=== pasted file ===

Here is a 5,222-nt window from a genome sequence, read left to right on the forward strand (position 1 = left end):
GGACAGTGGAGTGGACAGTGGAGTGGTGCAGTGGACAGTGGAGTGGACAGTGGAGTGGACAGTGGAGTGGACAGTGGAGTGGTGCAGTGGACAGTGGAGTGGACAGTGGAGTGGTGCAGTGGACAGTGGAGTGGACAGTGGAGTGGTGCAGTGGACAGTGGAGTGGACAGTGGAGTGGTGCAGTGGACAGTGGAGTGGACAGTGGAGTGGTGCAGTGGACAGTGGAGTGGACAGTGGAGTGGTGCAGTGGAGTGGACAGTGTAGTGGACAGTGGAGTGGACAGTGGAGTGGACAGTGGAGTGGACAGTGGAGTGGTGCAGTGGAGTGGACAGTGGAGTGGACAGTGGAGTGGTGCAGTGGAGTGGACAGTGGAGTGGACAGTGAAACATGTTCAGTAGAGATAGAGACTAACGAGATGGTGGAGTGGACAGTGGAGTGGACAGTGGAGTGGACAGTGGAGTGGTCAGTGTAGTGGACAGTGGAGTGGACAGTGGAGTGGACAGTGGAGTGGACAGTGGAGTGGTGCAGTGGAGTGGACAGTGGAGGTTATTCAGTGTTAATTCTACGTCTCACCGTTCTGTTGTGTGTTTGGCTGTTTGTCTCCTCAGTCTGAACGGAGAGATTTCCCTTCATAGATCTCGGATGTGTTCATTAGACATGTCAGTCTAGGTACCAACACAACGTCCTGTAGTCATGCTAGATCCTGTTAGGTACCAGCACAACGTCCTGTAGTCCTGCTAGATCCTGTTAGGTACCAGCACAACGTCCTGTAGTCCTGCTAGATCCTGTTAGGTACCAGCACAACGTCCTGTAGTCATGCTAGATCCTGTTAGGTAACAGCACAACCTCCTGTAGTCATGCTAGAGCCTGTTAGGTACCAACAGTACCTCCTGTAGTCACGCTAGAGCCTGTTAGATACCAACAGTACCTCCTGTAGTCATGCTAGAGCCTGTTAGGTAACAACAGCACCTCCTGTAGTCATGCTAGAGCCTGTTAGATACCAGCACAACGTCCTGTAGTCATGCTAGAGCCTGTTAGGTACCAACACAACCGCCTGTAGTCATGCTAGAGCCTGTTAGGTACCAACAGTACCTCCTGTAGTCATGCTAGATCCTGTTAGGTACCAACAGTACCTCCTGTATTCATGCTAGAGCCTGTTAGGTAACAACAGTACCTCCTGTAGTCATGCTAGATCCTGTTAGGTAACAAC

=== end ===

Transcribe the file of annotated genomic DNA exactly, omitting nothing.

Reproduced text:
Here is a 5,222-nt window from a genome sequence, read left to right on the forward strand (position 1 = left end):
GGACAGTGGAGTGGACAGTGGAGTGGTGCAGTGGACAGTGGAGTGGACAGTGGAGTGGACAGTGGAGTGGACAGTGGAGTGGTGCAGTGGACAGTGGAGTGGACAGTGGAGTGGTGCAGTGGACAGTGGAGTGGACAGTGGAGTGGTGCAGTGGACAGTGGAGTGGACAGTGGAGTGGTGCAGTGGACAGTGGAGTGGACAGTGGAGTGGTGCAGTGGACAGTGGAGTGGACAGTGGAGTGGTGCAGTGGAGTGGACAGTGTAGTGGACAGTGGAGTGGACAGTGGAGTGGACAGTGGAGTGGACAGTGGAGTGGTGCAGTGGAGTGGACAGTGGAGTGGACAGTGGAGTGGTGCAGTGGAGTGGACAGTGGAGTGGACAGTGAAACATGTTCAGTAGAGATAGAGACTAACGAGATGGTGGAGTGGACAGTGGAGTGGACAGTGGAGTGGACAGTGGAGTGGTCAGTGTAGTGGACAGTGGAGTGGACAGTGGAGTGGACAGTGGAGTGGACAGTGGAGTGGTGCAGTGGAGTGGACAGTGGAGGTTATTCAGTGTTAATTCTACGTCTCACCGTTCTGTTGTGTGTTTGGCTGTTTGTCTCCTCAGTCTGAACGGAGAGATTTCCCTTCATAGATCTCGGATGTGTTCATTAGACATGTCAGTCTAGGTACCAACACAACGTCCTGTAGTCATGCTAGATCCTGTTAGGTACCAGCACAACGTCCTGTAGTCCTGCTAGATCCTGTTAGGTACCAGCACAACGTCCTGTAGTCCTGCTAGATCCTGTTAGGTACCAGCACAACGTCCTGTAGTCATGCTAGATCCTGTTAGGTAACAGCACAACCTCCTGTAGTCATGCTAGAGCCTGTTAGGTACCAACAGTACCTCCTGTAGTCACGCTAGAGCCTGTTAGATACCAACAGTACCTCCTGTAGTCATGCTAGAGCCTGTTAGGTAACAACAGCACCTCCTGTAGTCATGCTAGAGCCTGTTAGATACCAGCACAACGTCCTGTAGTCATGCTAGAGCCTGTTAGGTACCAACACAACCGCCTGTAGTCATGCTAGAGCCTGTTAGGTACCAACAGTACCTCCTGTAGTCATGCTAGATCCTGTTAGGTACCAACAGTACCTCCTGTATTCATGCTAGAGCCTGTTAGGTAACAACAGTACCTCCTGTAGTCATGCTAGATCCTGTTAGGTAACAAC